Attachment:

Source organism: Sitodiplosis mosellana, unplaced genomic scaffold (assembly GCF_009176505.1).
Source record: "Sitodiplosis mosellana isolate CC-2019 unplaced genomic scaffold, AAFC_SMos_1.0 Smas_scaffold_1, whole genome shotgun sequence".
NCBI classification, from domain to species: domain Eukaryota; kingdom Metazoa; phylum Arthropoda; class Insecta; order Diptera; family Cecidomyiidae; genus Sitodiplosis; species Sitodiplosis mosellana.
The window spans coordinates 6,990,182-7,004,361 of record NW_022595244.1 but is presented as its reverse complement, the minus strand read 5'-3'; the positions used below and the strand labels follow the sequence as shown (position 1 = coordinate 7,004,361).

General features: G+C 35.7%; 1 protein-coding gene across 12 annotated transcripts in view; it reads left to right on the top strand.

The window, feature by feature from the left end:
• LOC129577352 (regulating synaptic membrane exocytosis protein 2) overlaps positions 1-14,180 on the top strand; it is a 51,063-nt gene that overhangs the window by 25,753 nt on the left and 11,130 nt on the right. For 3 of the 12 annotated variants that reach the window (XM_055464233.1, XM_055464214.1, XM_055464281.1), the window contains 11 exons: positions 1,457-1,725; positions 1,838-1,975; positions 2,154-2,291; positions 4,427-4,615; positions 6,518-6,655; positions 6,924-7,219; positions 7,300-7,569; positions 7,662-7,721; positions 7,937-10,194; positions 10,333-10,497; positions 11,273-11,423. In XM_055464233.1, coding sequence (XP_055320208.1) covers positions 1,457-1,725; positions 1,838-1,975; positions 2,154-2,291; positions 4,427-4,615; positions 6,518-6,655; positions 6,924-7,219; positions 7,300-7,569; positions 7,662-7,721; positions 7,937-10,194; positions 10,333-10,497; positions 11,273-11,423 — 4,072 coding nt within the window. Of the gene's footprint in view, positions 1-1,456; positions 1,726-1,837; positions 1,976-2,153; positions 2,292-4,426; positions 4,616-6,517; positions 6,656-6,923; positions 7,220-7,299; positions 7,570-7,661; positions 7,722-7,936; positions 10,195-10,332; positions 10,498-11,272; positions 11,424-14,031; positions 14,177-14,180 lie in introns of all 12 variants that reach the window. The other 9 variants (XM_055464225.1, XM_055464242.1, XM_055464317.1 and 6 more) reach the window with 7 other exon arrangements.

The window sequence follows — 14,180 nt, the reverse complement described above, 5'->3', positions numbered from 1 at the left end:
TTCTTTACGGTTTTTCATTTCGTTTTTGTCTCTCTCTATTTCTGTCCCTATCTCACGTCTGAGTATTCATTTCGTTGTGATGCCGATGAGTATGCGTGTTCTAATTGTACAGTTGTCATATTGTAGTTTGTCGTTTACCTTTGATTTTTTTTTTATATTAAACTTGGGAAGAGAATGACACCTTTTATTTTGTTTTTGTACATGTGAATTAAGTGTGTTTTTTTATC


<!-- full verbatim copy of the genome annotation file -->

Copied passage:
Source organism: Sitodiplosis mosellana, unplaced genomic scaffold (assembly GCF_009176505.1).
Source record: "Sitodiplosis mosellana isolate CC-2019 unplaced genomic scaffold, AAFC_SMos_1.0 Smas_scaffold_1, whole genome shotgun sequence".
NCBI classification, from domain to species: domain Eukaryota; kingdom Metazoa; phylum Arthropoda; class Insecta; order Diptera; family Cecidomyiidae; genus Sitodiplosis; species Sitodiplosis mosellana.
The window spans coordinates 6,990,182-7,004,361 of record NW_022595244.1 but is presented as its reverse complement, the minus strand read 5'-3'; the positions used below and the strand labels follow the sequence as shown (position 1 = coordinate 7,004,361).

General features: G+C 35.7%; 1 protein-coding gene across 12 annotated transcripts in view; it reads left to right on the top strand.

The window, feature by feature from the left end:
• LOC129577352 (regulating synaptic membrane exocytosis protein 2) overlaps positions 1-14,180 on the top strand; it is a 51,063-nt gene that overhangs the window by 25,753 nt on the left and 11,130 nt on the right. For 3 of the 12 annotated variants that reach the window (XM_055464233.1, XM_055464214.1, XM_055464281.1), the window contains 11 exons: positions 1,457-1,725; positions 1,838-1,975; positions 2,154-2,291; positions 4,427-4,615; positions 6,518-6,655; positions 6,924-7,219; positions 7,300-7,569; positions 7,662-7,721; positions 7,937-10,194; positions 10,333-10,497; positions 11,273-11,423. In XM_055464233.1, coding sequence (XP_055320208.1) covers positions 1,457-1,725; positions 1,838-1,975; positions 2,154-2,291; positions 4,427-4,615; positions 6,518-6,655; positions 6,924-7,219; positions 7,300-7,569; positions 7,662-7,721; positions 7,937-10,194; positions 10,333-10,497; positions 11,273-11,423 — 4,072 coding nt within the window. Of the gene's footprint in view, positions 1-1,456; positions 1,726-1,837; positions 1,976-2,153; positions 2,292-4,426; positions 4,616-6,517; positions 6,656-6,923; positions 7,220-7,299; positions 7,570-7,661; positions 7,722-7,936; positions 10,195-10,332; positions 10,498-11,272; positions 11,424-14,031; positions 14,177-14,180 lie in introns of all 12 variants that reach the window. The other 9 variants (XM_055464225.1, XM_055464242.1, XM_055464317.1 and 6 more) reach the window with 7 other exon arrangements.

The window sequence follows — 14,180 nt, the reverse complement described above, 5'->3', positions numbered from 1 at the left end:
TTCTTTACGGTTTTTCATTTCGTTTTTGTCTCTCTCTATTTCTGTCCCTATCTCACGTCTGAGTATTCATTTCGTTGTGATGCCGATGAGTATGCGTGTTCTAATTGTACAGTTGTCATATTGTAGTTTGTCGTTTACCTTTGATTTTTTTTTTATATTAAACTTGGGAAGAGAATGACACCTTTTATTTTGTTTTTGTACATGTGAATTAAGTGTGTTTTTTTATC